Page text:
Transit: If you build it wrong, they might not come

By Robbie Webber

Both the San Diego Mid-City BRT line and the DC-area Silver Line Metro are struggling with lower than expected ridership. Recent news coverage points out that both lines may suffer from poor implementation. The disappointing usage may hold lessons for other cities considering ambitious new transit services. Walkability in Tysons Corner, VA, and reliability in San Diego are hampering transit use.

San Diego’s route 215, which was envisioned in 2003 as a bus rapid transit line incorporating many of the elements in ITDP’s BRT Standard—dedicated lanes, signal prioritization, and off-board ticketing— has struggled to improve ridership since it opened in October 2014. El Cajon Boulevard, the road that forms part of route 215, was once a major thoroughfare.  But now many San Diegans rely on Interstate 8 for east-west travels, so there is significant unused width that could have been used to provide a dedicated lane for the BRT. However, businesses along El Cajon objected to loss of a car lane, even though the average daily traffic is only half the roadway capacity.

Mid-City Generic Map V2 8-15-14ai-01The oversized road also encourages speeding, making pedestrians nervous about crossing the road to reach transit stops. In addition, the traffic signal prioritization that would have allowed buses to request a longer green light has been plagued with problems, and the lack of off-board ticketing means loading has been slower than planned.

As a result of the lack of the originally planned BRT features, route 215 has struggled with reliability—one of the selling points of BRT—and ridership numbers haven’t been much higher than the old route 15 it replaced. Redevelopment along the corridor is continuing at a brisk pace, but without reliable transit, many developers are still building auto-oriented buildings with high parking ratios.

Across the country, the DC Metrorail Silver Line is reliable and fast, but at its one-year anniversary, ridership has been anemic. In a document shared internally with staff at the Transportation Planning Board at the Metropolitan Washington Council of Governments, Metro admitted that more people could be boarding the Silver Line now, according to an internal study of jobs within a half-mile (considered walking distance) of the four new stations within Tysons Corner. Fewer than 8,000 riders per weekday use the four stations, but given current densities Metro planners determined ridership could be closer to 11,000 per day—or about 30 percent more.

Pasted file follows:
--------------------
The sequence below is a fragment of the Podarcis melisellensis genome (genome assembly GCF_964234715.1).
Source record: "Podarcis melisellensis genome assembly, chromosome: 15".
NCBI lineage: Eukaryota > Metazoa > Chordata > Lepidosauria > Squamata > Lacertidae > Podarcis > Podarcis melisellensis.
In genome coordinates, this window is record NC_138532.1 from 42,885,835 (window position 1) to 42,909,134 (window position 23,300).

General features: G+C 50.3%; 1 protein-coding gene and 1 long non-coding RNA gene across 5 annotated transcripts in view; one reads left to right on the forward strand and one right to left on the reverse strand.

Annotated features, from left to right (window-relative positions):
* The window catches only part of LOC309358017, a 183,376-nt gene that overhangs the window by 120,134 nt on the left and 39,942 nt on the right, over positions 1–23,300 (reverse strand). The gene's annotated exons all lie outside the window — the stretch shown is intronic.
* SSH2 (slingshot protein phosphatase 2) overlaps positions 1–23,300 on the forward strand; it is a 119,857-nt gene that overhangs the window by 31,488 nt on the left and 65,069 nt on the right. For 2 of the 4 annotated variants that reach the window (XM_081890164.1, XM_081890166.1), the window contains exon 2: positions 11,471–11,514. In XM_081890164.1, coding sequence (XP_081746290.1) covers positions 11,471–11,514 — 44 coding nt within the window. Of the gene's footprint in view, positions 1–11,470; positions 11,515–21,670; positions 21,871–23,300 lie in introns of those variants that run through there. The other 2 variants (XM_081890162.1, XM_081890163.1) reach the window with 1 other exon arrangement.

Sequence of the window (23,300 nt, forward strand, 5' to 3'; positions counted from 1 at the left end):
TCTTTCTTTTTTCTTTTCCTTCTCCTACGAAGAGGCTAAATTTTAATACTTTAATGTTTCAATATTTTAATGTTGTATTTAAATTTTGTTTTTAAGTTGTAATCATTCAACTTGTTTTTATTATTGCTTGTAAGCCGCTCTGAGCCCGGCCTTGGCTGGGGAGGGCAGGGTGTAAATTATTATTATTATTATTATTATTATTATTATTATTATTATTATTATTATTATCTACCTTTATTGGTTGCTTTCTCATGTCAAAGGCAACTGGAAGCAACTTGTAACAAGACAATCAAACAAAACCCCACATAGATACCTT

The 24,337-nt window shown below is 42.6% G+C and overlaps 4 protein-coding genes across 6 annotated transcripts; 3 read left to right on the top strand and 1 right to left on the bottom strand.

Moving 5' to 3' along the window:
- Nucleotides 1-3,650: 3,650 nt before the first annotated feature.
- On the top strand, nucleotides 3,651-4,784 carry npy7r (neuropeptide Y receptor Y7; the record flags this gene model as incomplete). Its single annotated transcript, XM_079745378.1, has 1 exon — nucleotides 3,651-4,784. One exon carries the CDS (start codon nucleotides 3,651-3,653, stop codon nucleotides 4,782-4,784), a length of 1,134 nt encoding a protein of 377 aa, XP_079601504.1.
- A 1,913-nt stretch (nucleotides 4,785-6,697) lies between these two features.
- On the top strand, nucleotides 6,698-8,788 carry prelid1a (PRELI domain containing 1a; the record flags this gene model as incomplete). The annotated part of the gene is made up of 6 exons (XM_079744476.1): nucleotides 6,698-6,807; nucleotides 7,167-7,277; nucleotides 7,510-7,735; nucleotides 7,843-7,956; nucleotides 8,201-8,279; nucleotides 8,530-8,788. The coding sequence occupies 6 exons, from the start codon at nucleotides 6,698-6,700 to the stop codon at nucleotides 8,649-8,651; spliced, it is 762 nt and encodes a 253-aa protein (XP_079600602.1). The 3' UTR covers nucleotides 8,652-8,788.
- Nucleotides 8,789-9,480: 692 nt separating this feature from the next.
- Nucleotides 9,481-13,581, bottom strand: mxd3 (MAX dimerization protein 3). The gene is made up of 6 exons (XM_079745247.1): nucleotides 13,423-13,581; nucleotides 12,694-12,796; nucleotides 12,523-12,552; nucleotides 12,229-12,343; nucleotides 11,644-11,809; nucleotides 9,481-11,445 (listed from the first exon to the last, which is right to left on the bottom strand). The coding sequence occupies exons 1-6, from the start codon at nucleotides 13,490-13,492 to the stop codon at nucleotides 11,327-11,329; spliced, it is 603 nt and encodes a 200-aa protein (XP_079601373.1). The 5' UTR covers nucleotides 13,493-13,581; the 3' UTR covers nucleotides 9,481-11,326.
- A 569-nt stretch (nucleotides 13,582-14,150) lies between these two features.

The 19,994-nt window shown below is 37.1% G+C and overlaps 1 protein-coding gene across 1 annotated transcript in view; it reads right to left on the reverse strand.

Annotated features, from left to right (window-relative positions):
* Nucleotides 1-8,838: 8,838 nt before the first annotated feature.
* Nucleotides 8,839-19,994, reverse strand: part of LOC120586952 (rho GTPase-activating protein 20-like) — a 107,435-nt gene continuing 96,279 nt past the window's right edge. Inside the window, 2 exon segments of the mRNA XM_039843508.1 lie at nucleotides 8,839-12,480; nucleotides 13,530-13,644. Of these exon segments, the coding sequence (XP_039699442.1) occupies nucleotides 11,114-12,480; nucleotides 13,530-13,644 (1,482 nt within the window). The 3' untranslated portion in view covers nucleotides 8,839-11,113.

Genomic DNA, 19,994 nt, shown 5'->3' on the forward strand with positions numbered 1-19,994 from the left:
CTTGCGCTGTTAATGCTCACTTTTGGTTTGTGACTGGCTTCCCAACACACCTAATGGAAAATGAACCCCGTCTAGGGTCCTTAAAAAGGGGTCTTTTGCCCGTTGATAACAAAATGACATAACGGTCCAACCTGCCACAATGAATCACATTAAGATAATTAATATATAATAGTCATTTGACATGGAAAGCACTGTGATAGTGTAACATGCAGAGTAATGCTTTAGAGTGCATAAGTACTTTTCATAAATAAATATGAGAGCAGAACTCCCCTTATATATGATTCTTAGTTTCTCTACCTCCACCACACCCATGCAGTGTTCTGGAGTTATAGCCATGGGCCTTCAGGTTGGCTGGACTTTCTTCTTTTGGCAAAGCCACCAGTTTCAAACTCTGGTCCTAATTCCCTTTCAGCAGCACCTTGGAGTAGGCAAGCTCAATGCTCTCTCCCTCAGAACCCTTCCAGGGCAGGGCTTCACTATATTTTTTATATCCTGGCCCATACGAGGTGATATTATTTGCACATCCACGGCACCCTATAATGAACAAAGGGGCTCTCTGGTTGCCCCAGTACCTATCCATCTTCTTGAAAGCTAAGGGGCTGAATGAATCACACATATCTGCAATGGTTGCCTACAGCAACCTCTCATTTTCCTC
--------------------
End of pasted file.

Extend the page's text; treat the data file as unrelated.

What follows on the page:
The area it serves in Tysons Corner, VA, was built around the car, and Metro blames the lack of first and last mile connectivity—sidewalks, crosswalks, and bike lanes—for the lack of a robust ridership. Chris Lemberger, an urban development scholar at the Brookings Institution and George Washington University, calls it, “not just an edge city, but the edge city,” and the Washingtonian magazine called Tysons, “the most ambitious re-urbanization on Earth.”  Fairfax County adopted a 40-year plan to transform Tysons Corner from a sprawling suburban landscape of wide roads and parking lots into a walkable urban place, but the process will be slow.

But Tysons and the Silver Line suffer from another problem: the habits of the people who were already working and living there. “Remember, the people who have been working in Tysons have been coming here by car always. So to get them out of their car and onto public transit, we have to teach them it is far easier than they may imagine,” said Michael Caplin of the Tysons Partnership, a business and civic group.

Despite the current connectivity challenges, Tysons is already being transformed, and transit ridership gains are sure to follow as new residents and workers take to walking, biking, and transit. The Silver Line will serve as a fast and reliable connection between DC, already dense and job-rich Arlington, and eventually Dulles Airport. Certainly, riding the Silver Line, even with the last-mile issues in Tysons, will seem more attractive than fighting the notorious Northern Virginia traffic. And back in San Diego, where the area around the Mid-City Rapid line is already walkable, the ridership is climbing, and development will help the line. However, to maximize this mode shift, many potential riders will need to see improved speed and reliability before making the transit choice.

Robbie Webber is a Senior Associate at SSTI.